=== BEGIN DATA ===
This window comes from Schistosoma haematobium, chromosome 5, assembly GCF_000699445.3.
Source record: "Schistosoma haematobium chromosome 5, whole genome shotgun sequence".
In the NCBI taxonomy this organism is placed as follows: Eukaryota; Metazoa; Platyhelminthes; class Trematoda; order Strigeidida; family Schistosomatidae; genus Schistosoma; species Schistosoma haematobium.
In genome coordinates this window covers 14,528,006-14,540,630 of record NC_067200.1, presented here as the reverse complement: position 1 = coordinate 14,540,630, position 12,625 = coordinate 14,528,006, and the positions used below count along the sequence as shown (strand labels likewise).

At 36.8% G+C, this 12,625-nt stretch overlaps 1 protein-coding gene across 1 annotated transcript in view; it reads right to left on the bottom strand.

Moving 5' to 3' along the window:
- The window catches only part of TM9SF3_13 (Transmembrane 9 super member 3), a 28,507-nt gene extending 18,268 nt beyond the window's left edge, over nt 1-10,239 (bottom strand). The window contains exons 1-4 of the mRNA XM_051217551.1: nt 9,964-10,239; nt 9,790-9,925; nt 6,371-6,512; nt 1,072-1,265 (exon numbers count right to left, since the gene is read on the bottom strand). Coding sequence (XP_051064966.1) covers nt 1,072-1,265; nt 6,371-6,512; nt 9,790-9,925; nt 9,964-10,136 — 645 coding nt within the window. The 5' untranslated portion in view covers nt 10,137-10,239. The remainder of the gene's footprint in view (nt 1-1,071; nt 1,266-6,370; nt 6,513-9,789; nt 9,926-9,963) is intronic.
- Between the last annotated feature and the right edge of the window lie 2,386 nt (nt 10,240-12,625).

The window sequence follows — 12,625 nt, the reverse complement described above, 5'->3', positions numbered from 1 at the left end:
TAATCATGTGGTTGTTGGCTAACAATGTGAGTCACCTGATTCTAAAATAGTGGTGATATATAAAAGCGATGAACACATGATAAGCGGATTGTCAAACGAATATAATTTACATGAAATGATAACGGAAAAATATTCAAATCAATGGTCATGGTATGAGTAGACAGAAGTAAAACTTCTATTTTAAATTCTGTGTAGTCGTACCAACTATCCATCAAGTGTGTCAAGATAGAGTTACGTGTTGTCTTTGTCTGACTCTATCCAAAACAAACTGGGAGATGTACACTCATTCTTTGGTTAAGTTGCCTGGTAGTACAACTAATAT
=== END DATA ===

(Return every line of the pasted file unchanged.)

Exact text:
This window comes from Schistosoma haematobium, chromosome 5, assembly GCF_000699445.3.
Source record: "Schistosoma haematobium chromosome 5, whole genome shotgun sequence".
In the NCBI taxonomy this organism is placed as follows: Eukaryota; Metazoa; Platyhelminthes; class Trematoda; order Strigeidida; family Schistosomatidae; genus Schistosoma; species Schistosoma haematobium.
In genome coordinates this window covers 14,528,006-14,540,630 of record NC_067200.1, presented here as the reverse complement: position 1 = coordinate 14,540,630, position 12,625 = coordinate 14,528,006, and the positions used below count along the sequence as shown (strand labels likewise).

At 36.8% G+C, this 12,625-nt stretch overlaps 1 protein-coding gene across 1 annotated transcript in view; it reads right to left on the bottom strand.

Moving 5' to 3' along the window:
- The window catches only part of TM9SF3_13 (Transmembrane 9 super member 3), a 28,507-nt gene extending 18,268 nt beyond the window's left edge, over nt 1-10,239 (bottom strand). The window contains exons 1-4 of the mRNA XM_051217551.1: nt 9,964-10,239; nt 9,790-9,925; nt 6,371-6,512; nt 1,072-1,265 (exon numbers count right to left, since the gene is read on the bottom strand). Coding sequence (XP_051064966.1) covers nt 1,072-1,265; nt 6,371-6,512; nt 9,790-9,925; nt 9,964-10,136 — 645 coding nt within the window. The 5' untranslated portion in view covers nt 10,137-10,239. The remainder of the gene's footprint in view (nt 1-1,071; nt 1,266-6,370; nt 6,513-9,789; nt 9,926-9,963) is intronic.
- Between the last annotated feature and the right edge of the window lie 2,386 nt (nt 10,240-12,625).

The window sequence follows — 12,625 nt, the reverse complement described above, 5'->3', positions numbered from 1 at the left end:
TAATCATGTGGTTGTTGGCTAACAATGTGAGTCACCTGATTCTAAAATAGTGGTGATATATAAAAGCGATGAACACATGATAAGCGGATTGTCAAACGAATATAATTTACATGAAATGATAACGGAAAAATATTCAAATCAATGGTCATGGTATGAGTAGACAGAAGTAAAACTTCTATTTTAAATTCTGTGTAGTCGTACCAACTATCCATCAAGTGTGTCAAGATAGAGTTACGTGTTGTCTTTGTCTGACTCTATCCAAAACAAACTGGGAGATGTACACTCATTCTTTGGTTAAGTTGCCTGGTAGTACAACTAATAT